What happened to my column headers in SQL Server Reporting Services (SSRS) 2016?! This was the question I kept asking myself over and over again. It took some time, but eventually I figured it out, so in this blog post, I explain the problem and how I successfully created a vertical column header that works in any version of SSRS.
The report I was working on had a number of column headers, so in order to save space within the table, I made a couple of the columns just wide enough to display an asterisk (*). Doing so also meant that I needed to rotate the column header, so the text appeared vertical not horizontal. It looked great in all versions of SSRS and Visual Studio, except for SSRS 2016 and 2017 where it looked very unprofessional (see the screenshots below).
Visual Studio 2015
Given that this problem effected SSRS 2016 and later, and more importantly, it effected how I viewed the report in the SSRS interface, it meant that I couldn’t test the report within Visual Studio. Instead, I had to test the report within SSRS.
Normally I don’t deploy my SSRS reports directly to my SSRS server, but in this instance, I had to do just that. This also meant additional work because I first needed to setup my lab in order to deploy SSRS reports to my server. In case you want to do the same, check out my blog post, “How to Deploy SSRS Reports from Visual Studio to the SSRS Server.”
As I mentioned earlier, this issue took some time to troubleshoot. It was bugging me for a long time and the solution was not obvious. While searching for the answer, I found these official doc sites that list what changed between SSRS 2014 and SSRS 2016.
Unfortunately, not one of these articles addressed my column header problem.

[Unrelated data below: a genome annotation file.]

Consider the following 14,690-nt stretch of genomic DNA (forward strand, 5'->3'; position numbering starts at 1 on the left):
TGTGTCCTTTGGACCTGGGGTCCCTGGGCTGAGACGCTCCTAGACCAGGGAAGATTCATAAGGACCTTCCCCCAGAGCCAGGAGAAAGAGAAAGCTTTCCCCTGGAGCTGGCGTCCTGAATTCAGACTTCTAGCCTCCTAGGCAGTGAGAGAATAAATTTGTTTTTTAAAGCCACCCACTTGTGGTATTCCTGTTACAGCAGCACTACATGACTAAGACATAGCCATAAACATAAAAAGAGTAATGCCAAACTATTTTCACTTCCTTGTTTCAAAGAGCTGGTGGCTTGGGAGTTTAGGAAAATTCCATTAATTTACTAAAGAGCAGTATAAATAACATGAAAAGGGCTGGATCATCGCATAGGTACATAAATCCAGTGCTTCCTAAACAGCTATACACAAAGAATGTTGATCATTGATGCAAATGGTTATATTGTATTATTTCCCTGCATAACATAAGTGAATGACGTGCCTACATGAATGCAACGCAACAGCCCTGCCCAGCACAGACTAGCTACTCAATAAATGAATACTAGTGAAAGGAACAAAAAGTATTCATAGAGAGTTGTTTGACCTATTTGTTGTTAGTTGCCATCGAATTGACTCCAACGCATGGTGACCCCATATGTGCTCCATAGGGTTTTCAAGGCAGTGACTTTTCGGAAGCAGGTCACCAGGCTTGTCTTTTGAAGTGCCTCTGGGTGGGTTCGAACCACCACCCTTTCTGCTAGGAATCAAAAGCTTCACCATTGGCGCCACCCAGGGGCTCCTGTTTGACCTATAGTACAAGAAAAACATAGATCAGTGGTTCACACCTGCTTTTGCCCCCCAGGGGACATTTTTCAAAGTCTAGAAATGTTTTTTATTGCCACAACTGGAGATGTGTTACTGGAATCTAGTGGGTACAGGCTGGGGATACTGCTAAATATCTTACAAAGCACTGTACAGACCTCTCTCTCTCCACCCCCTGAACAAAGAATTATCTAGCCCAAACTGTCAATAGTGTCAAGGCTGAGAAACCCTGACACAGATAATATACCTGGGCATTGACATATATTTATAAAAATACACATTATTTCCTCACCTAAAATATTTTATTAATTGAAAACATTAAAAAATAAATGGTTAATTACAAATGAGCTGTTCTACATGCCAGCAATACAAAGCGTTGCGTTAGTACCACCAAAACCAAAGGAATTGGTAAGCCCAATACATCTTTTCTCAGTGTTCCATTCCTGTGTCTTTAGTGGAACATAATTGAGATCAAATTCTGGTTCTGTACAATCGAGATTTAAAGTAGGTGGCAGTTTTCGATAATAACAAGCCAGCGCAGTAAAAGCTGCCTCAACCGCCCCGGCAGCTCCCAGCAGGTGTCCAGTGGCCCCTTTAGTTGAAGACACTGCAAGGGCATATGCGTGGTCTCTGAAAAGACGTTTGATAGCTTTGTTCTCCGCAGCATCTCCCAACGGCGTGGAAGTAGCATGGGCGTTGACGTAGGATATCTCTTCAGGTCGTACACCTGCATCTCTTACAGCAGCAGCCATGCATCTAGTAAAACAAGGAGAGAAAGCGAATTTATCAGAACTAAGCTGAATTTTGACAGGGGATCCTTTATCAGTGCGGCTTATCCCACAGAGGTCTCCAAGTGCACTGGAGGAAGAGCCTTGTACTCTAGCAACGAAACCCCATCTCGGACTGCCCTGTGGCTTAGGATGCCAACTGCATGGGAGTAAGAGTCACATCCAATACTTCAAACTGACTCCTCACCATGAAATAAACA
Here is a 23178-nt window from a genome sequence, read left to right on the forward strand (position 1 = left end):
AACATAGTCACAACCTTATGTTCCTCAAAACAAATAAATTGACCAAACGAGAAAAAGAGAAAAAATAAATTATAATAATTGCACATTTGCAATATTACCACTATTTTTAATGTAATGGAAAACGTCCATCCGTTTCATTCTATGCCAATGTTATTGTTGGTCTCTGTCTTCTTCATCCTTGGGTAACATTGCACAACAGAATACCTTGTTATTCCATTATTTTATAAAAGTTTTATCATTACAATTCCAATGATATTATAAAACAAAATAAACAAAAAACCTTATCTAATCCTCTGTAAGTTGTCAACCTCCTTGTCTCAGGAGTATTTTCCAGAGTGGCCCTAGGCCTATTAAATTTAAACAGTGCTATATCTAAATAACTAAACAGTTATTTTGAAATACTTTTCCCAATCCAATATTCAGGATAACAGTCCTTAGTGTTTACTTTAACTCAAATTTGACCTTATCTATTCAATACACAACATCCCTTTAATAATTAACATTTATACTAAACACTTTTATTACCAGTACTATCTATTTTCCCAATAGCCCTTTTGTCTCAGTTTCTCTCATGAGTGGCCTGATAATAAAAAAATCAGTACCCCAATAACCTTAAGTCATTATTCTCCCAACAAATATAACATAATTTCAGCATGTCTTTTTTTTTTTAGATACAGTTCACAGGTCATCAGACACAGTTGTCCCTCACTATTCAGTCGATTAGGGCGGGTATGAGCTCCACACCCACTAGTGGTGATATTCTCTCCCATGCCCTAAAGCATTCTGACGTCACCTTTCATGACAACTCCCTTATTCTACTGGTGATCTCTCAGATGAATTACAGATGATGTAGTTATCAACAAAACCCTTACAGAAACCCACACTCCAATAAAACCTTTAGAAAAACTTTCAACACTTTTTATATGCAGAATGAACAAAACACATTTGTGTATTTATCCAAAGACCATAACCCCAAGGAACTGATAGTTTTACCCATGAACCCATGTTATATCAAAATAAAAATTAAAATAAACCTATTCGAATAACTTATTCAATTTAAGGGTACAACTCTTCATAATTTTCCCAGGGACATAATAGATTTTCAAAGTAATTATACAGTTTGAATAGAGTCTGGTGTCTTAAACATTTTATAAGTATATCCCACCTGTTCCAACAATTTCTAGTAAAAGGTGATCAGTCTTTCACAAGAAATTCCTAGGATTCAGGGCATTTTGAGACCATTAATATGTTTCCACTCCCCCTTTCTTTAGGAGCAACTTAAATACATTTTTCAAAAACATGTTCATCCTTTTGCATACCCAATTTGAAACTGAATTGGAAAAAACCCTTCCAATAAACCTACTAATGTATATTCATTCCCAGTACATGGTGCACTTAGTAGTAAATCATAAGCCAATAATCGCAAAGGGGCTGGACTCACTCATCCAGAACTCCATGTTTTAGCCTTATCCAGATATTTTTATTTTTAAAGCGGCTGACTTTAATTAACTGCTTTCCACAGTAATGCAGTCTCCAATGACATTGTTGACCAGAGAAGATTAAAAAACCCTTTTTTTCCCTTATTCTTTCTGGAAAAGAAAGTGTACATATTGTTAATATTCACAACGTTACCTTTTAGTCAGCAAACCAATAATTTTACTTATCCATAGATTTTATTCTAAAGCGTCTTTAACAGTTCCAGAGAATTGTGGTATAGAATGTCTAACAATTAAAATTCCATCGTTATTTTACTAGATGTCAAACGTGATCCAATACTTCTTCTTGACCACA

I will not bore you with all of the troubleshooting and testing that I did over numerous days. So I will cut to the chase, as the saying goes, and take you straight to the answer.
The solution lies with the CanGrow, WritingMode and Size – Height values. Take a look at the screenshot below.
On the left-hand side you can see the values I used for my column headers in SSRS 2014 (red arrows).
On the right-hand side, after a lot of testing, you can see what values ended up working for my report in SSRS 2016 (purple arrows). By the way, these values also work with any version of SSRS.
SSRS 2014 and Below
If the CanGrow value is set to True, the WritingMode value is set to Vertical. And then the Height size is too small for the text, then the Height size of the cell is automatically increased to match the text size limit.
SSRS 2016 and Above
In the same scenario, if CanGrow is set to True, the WritingMode is set to Vertical. Then Height size is too small for the text, something different happens. The Width of the cell and not the Height of the cell is automatically increased to match the text size limit. Obviously, this was not what I wanted.
You need to make the Height size bigger than the text size. How do you do this? Unfortunately, it’s a bit of a trial and error process. However, once you adjust the Height size to a larger value than the text size, the text will be displayed correctly in any version of SSRS.
I know, this sounds like a pain, but ultimately the end result is worth it. If you have any questions about column headers in SSRS 2016, please feel free to contact me at @GarthMJ.